It was a silly first impression but I didn't understand anything about this headline. Off the top of my head I didn't recognize that Katherine Paterson is the beloved children's author of The Bridge to Teribithia or that the Ambassador position was one that simply encourages young people to read and parents to read to their children.
Intrigued, I clicked through to the New York Times website and dove in. I was pleasantly surprised by what I learned and smiled to myself as Paterson expressed a viewpoint of children's literature that I myself wholeheartedly share:
Ms. Paterson, who is perhaps best known for the novel “Bridge to Terabithia,” said it was reading that informed her future writing self. As the daughter of missionary parents in China, she read her way through her parents’ library of children’s classics by A. A. Milne, Beatrix Potter, Robert Louis Stevenson, Rudyard Kipling, Kenneth Grahame and Frances Hodgson Burnett. “That is where the friends were,” she said, evoking her lonely childhood.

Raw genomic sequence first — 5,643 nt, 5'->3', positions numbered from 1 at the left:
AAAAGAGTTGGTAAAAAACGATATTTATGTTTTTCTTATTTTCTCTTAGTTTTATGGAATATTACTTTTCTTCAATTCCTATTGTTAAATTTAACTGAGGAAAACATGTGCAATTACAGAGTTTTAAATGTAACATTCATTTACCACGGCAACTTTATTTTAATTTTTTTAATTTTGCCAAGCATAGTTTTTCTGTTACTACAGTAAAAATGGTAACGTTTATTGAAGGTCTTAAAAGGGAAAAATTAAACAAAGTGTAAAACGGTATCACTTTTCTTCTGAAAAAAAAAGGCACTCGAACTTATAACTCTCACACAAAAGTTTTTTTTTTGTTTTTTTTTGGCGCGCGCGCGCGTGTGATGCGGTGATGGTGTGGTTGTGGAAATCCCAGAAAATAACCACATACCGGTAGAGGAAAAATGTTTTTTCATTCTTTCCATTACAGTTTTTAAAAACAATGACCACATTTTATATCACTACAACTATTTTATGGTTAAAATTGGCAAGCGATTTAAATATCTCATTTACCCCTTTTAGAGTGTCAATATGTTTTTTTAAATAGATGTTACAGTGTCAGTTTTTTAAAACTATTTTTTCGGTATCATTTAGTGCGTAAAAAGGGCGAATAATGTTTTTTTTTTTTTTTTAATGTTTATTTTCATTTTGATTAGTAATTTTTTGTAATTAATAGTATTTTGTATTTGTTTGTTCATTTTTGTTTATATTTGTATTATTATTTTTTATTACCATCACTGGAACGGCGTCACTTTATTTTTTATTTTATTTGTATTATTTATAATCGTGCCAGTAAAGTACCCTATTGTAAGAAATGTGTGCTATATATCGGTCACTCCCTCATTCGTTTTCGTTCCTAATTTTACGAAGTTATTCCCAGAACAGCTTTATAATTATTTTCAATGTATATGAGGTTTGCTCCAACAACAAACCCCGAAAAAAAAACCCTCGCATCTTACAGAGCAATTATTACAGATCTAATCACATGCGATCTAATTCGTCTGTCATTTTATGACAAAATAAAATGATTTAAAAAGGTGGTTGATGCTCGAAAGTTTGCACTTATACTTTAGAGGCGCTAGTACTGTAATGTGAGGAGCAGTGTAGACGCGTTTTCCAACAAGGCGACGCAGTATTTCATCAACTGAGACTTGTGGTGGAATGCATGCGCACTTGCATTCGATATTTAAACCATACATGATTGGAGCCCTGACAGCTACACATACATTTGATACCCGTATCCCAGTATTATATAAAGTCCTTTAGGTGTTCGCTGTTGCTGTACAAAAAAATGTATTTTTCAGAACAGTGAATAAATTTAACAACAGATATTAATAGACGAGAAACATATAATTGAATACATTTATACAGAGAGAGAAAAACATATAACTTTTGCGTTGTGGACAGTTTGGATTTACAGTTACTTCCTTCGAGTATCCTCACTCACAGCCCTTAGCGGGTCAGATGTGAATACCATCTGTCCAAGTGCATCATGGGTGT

Now, as ambassador — a joint appointment by the Library of Congress’s Center for the Book and Every Child a Reader, a nonprofit group affiliated with the Children’s Book Council, a trade association for children’s book publishers — Ms. Paterson hopes to share the unfettered pleasure that reading can deliver.
“I think of all the joy reading has given me,” she said. “It is not just because it is good for you, but because it is good.”
With her silver hair cut in a feathered bob, Ms. Paterson, who drives a gray Prius and lives and works in a cluttered 1830s-era farmhouse, is a mother of four and grandmother of seven.
But it wasn’t her experience as a mother that gave her the ability to tap into the emotional landscape of children. “People often say, ‘Now that your children are grown up, how can you still write for children?’ ” she said. “And I say, ‘I never wrote for them.’ I always write for the child in me, and she is still in there.”
Read more about Paterson as Ambassador HERE